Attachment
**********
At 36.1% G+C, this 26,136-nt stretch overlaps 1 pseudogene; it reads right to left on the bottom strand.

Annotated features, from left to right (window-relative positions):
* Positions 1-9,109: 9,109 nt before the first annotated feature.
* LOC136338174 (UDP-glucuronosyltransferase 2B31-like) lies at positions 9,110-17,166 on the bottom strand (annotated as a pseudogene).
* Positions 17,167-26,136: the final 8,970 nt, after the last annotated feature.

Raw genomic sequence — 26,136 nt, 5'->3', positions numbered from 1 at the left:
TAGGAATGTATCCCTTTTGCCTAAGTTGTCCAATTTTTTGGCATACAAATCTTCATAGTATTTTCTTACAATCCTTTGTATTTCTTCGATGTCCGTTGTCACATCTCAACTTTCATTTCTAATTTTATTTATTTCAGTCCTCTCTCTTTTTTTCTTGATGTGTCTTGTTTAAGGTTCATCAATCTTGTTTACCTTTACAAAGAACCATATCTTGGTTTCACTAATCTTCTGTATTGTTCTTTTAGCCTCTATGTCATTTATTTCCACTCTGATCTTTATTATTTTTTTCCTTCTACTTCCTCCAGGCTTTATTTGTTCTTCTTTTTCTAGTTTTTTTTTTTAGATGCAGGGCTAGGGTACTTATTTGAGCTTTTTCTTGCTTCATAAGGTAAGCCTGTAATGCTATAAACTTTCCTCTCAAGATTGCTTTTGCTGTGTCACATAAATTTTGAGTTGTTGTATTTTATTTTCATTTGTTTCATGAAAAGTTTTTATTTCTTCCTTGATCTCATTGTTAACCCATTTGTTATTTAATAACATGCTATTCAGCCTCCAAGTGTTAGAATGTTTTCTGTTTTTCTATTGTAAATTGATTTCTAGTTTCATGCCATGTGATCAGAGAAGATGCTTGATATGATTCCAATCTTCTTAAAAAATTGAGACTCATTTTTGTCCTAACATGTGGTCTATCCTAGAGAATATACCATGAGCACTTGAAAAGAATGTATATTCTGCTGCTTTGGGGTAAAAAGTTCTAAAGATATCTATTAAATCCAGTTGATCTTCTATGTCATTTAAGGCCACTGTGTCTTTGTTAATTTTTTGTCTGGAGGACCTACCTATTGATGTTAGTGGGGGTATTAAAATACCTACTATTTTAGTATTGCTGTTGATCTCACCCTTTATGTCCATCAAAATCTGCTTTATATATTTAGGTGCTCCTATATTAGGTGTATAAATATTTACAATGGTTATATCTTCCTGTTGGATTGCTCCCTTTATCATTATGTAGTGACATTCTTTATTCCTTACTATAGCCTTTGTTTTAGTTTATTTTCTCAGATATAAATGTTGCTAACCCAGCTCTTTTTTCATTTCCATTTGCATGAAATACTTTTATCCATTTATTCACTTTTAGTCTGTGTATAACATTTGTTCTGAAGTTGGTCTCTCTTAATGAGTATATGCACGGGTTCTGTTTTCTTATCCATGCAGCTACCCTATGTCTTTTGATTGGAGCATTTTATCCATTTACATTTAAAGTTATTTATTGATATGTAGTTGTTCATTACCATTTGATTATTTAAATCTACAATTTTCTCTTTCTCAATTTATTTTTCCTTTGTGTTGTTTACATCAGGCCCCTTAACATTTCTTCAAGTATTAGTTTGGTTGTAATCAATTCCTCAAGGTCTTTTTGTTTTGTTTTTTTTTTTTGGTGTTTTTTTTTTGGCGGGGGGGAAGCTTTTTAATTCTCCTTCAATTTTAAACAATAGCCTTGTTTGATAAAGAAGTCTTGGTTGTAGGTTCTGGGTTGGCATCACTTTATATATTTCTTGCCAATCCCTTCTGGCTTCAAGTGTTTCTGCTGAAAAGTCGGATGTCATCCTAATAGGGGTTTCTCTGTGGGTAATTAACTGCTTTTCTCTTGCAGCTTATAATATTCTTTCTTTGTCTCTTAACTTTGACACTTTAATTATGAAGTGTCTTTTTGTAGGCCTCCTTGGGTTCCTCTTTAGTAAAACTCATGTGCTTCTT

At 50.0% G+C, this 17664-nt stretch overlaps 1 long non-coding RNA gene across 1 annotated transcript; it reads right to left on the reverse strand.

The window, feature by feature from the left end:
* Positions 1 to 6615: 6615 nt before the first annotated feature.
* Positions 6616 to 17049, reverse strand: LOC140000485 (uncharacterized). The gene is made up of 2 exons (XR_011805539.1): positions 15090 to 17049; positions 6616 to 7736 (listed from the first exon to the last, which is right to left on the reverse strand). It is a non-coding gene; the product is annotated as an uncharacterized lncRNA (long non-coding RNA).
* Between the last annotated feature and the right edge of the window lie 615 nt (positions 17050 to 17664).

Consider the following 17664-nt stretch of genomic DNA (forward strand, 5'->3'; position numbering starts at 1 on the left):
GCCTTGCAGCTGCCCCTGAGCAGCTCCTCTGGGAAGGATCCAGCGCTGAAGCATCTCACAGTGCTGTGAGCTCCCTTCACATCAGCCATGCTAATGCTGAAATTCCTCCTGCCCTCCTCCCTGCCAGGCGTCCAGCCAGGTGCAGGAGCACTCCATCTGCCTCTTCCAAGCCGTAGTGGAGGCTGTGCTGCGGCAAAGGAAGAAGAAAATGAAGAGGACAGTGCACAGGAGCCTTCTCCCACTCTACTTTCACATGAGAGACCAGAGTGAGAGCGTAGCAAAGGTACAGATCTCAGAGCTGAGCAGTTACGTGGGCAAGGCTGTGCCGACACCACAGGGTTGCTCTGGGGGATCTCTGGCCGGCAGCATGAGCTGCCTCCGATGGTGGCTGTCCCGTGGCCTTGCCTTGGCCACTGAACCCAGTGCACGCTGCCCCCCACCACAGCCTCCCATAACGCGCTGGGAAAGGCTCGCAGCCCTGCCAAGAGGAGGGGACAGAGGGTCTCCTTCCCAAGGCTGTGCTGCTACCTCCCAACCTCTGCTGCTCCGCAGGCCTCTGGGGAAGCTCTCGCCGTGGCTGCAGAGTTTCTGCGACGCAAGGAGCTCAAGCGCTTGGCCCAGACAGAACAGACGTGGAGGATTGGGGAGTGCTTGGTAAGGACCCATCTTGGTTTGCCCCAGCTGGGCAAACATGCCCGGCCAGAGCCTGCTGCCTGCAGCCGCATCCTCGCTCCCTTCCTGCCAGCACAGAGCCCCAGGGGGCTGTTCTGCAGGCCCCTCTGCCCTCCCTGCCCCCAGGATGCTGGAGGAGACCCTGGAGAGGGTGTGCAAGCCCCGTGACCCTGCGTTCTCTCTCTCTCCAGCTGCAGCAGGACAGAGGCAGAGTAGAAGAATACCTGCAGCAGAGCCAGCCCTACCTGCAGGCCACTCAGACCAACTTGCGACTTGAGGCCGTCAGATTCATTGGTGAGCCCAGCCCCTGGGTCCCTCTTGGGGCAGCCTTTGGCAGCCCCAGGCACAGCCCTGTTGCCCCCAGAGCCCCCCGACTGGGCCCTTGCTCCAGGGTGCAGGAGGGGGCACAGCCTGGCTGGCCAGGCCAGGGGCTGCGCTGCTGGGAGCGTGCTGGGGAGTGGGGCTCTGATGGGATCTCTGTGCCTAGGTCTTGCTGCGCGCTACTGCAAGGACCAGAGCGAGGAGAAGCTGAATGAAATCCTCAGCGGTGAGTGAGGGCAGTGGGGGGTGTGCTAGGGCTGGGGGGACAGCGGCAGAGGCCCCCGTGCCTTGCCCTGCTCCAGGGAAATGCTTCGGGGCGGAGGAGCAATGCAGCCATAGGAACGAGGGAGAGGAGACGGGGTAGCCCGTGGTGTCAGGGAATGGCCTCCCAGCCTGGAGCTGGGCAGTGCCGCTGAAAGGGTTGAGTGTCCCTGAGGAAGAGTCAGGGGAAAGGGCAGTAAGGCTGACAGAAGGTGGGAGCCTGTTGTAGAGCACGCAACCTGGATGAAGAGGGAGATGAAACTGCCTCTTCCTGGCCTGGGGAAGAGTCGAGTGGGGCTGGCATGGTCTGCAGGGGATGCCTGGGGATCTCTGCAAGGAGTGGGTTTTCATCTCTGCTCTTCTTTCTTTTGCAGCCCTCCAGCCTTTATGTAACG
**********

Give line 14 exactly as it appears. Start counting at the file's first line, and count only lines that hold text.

GCCTTGCAGCTGCCCCTGAGCAGCTCCTCTGGGAAGGATCCAGCGCTGAAGCATCTCACAGTGCTGTGAGCTCCCTTCACATCAGCCATGCTAATGCTGAAATTCCTCCTGCCCTCCTCCCTGCCAGGCGTCCAGCCAGGTGCAGGAGCACTCCATCTGCCTCTTCCAAGCCGTAGTGGAGGCTGTGCTGCGGCAAAGGAAGAAGAAAATGAAGAGGACAGTGCACAGGAGCCTTCTCCCACTCTACTTTCACATGAGAGACCAGAGTGAGAGCGTAGCAAAGGTACAGATCTCAGAGCTGAGCAGTTACGTGGGCAAGGCTGTGCCGACACCACAGGGTTGCTCTGGGGGATCTCTGGCCGGCAGCATGAGCTGCCTCCGATGGTGGCTGTCCCGTGGCCTTGCCTTGGCCACTGAACCCAGTGCACGCTGCCCCCCACCACAGCCTCCCATAACGCGCTGGGAAAGGCTCGCAGCCCTGCCAAGAGGAGGGGACAGAGGGTCTCCTTCCCAAGGCTGTGCTGCTACCTCCCAACCTCTGCTGCTCCGCAGGCCTCTGGGGAAGCTCTCGCCGTGGCTGCAGAGTTTCTGCGACGCAAGGAGCTCAAGCGCTTGGCCCAGACAGAACAGACGTGGAGGATTGGGGAGTGCTTGGTAAGGACCCATCTTGGTTTGCCCCAGCTGGGCAAACATGCCCGGCCAGAGCCTGCTGCCTGCAGCCGCATCCTCGCTCCCTTCCTGCCAGCACAGAGCCCCAGGGGGCTGTTCTGCAGGCCCCTCTGCCCTCCCTGCCCCCAGGATGCTGGAGGAGACCCTGGAGAGGGTGTGCAAGCCCCGTGACCCTGCGTTCTCTCTCTCTCCAGCTGCAGCAGGACAGAGGCAGAGTAGAAGAATACCTGCAGCAGAGCCAGCCCTACCTGCAGGCCACTCAGACCAACTTGCGACTTGAGGCCGTCAGATTCATTGGTGAGCCCAGCCCCTGGGTCCCTCTTGGGGCAGCCTTTGGCAGCCCCAGGCACAGCCCTGTTGCCCCCAGAGCCCCCCGACTGGGCCCTTGCTCCAGGGTGCAGGAGGGGGCACAGCCTGGCTGGCCAGGCCAGGGGCTGCGCTGCTGGGAGCGTGCTGGGGAGTGGGGCTCTGATGGGATCTCTGTGCCTAGGTCTTGCTGCGCGCTACTGCAAGGACCAGAGCGAGGAGAAGCTGAATGAAATCCTCAGCGGTGAGTGAGGGCAGTGGGGGGTGTGCTAGGGCTGGGGGGACAGCGGCAGAGGCCCCCGTGCCTTGCCCTGCTCCAGGGAAATGCTTCGGGGCGGAGGAGCAATGCAGCCATAGGAACGAGGGAGAGGAGACGGGGTAGCCCGTGGTGTCAGGGAATGGCCTCCCAGCCTGGAGCTGGGCAGTGCCGCTGAAAGGGTTGAGTGTCCCTGAGGAAGAGTCAGGGGAAAGGGCAGTAAGGCTGACAGAAGGTGGGAGCCTGTTGTAGAGCACGCAACCTGGATGAAGAGGGAGATGAAACTGCCTCTTCCTGGCCTGGGGAAGAGTCGAGTGGGGCTGGCATGGTCTGCAGGGGATGCCTGGGGATCTCTGCAAGGAGTGGGTTTTCATCTCTGCTCTTCTTTCTTTTGCAGCCCTCCAGCCTTTATGTAACG